Below is a discussion of 18th and 19th century Canadian Silversmiths and their marks. For information on 20th century makers see our article.

French Colonial Period (pre-1760): Silversmiths were known to have been working in New France as early as the end of the 17th century, though no examples of this early work survive. By the middle of the 18th century, silversmithing was a well-established trade, primarily centered in Quebec city. The Catholic church was by far the most important patron, domestic silver from this period being relatively rare. Silversmiths followed the styles in fashion in France at the time and also used maker’s marks similar to those used in France: typically a crown or Fleur-de-lis above the maker’s initials with a small device below.

English Colonial Period (post-1760): Montreal gradually took over as the center of silversmithing in Canada although there were also a number of silversmiths in Ontario and the Atlantic provinces. English styles became the norm and silversmiths began to use English-style maker’s marks: typically their initials in a rectangular outline. These marks were occasionally accompanied by “Montreal”, “Quebec” or “H”, “HN” or “HNS” for Halifax. By the early 19th century it was common for Canadian silversmiths marks to include pseudo marks that resembled British hallmarks, like sovereign’s heads, lions. These silversmiths generally had small shops, did most of their work by hand and were less likely to employ the expensive dies and castings that were common in Europe.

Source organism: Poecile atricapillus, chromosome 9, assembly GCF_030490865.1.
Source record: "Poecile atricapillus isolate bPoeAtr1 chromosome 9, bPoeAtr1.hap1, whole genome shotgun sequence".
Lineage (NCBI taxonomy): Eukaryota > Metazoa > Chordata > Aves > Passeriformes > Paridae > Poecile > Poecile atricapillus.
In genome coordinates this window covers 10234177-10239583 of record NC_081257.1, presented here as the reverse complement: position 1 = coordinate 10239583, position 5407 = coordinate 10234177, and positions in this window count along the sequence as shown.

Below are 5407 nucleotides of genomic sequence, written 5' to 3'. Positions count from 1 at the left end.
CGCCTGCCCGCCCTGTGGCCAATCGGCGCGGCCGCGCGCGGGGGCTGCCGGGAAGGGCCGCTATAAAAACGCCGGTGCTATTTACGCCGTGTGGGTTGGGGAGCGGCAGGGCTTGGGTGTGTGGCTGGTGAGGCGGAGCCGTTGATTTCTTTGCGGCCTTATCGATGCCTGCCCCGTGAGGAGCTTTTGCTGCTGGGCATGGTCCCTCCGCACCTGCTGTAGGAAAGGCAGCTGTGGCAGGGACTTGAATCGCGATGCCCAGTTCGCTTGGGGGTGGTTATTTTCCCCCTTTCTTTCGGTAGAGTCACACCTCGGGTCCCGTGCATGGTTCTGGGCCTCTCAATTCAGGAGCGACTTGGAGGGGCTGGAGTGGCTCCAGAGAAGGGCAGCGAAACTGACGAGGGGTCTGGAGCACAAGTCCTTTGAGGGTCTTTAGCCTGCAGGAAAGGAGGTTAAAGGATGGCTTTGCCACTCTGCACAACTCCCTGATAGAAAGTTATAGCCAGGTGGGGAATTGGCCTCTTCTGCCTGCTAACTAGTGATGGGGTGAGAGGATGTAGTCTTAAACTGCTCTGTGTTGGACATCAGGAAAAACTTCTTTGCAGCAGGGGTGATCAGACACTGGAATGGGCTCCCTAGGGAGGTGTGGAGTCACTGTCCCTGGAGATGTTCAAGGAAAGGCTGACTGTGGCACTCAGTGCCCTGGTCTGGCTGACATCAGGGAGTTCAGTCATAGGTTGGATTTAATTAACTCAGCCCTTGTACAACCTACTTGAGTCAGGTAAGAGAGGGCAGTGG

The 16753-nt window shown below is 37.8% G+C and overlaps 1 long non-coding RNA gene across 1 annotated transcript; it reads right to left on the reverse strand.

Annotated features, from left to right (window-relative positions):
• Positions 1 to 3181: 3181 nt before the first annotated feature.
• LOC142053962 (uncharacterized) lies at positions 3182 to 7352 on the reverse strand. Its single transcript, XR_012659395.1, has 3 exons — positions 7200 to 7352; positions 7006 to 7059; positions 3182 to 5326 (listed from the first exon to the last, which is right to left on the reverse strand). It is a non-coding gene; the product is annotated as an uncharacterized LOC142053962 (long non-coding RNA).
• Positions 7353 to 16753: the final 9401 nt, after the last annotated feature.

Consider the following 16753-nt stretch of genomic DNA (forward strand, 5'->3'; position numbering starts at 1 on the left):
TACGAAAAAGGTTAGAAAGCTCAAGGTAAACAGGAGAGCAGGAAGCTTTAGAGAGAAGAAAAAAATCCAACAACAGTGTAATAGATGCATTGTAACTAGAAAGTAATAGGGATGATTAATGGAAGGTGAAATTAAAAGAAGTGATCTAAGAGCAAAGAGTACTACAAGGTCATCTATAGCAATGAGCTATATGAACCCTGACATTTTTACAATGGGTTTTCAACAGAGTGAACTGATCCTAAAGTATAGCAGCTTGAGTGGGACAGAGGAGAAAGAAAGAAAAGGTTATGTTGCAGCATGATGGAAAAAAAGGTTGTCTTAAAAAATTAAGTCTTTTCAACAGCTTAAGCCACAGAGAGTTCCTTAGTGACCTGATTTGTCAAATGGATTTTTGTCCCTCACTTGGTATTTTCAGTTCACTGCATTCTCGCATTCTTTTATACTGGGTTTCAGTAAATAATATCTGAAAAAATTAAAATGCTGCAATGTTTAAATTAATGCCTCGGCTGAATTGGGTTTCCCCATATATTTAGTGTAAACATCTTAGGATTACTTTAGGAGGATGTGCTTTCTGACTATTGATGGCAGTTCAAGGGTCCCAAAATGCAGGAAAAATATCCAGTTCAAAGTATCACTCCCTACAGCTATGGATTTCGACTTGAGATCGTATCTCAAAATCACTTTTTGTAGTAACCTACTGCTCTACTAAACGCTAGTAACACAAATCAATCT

There was no official regulation of the purity of the metal used in the industry in Canada until the early 20th century and silver was not mined in Canada until the late 19th century so silversmiths used whatever sources of metal were available to them including coins and unwanted silverware. Unlike the Spanish coins used to make silver in the United States at the time, the English and French coins in circulation had a slightly higher silver content at .925 and .917 respectively.

Canadian Silver Claret Jug - JH Tee Antiques


Canadian silver hallmark maker's mark of Laurent Amoit of Quebec City
Laurent Amoit